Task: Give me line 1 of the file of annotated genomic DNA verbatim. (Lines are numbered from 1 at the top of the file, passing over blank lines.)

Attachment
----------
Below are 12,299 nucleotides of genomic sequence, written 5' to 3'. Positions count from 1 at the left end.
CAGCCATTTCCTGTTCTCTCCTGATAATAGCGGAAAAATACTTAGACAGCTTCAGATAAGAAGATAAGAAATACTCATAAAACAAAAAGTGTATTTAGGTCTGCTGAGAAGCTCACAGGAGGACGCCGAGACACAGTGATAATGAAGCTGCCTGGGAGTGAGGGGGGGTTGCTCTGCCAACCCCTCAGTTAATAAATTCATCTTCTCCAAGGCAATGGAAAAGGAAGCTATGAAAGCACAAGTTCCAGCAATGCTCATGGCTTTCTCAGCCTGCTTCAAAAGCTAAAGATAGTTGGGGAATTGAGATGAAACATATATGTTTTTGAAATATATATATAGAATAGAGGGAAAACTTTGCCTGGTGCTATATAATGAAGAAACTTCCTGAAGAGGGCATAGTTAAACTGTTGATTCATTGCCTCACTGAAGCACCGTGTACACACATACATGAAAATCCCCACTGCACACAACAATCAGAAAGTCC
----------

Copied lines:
Below are 12,299 nucleotides of genomic sequence, written 5' to 3'. Positions count from 1 at the left end.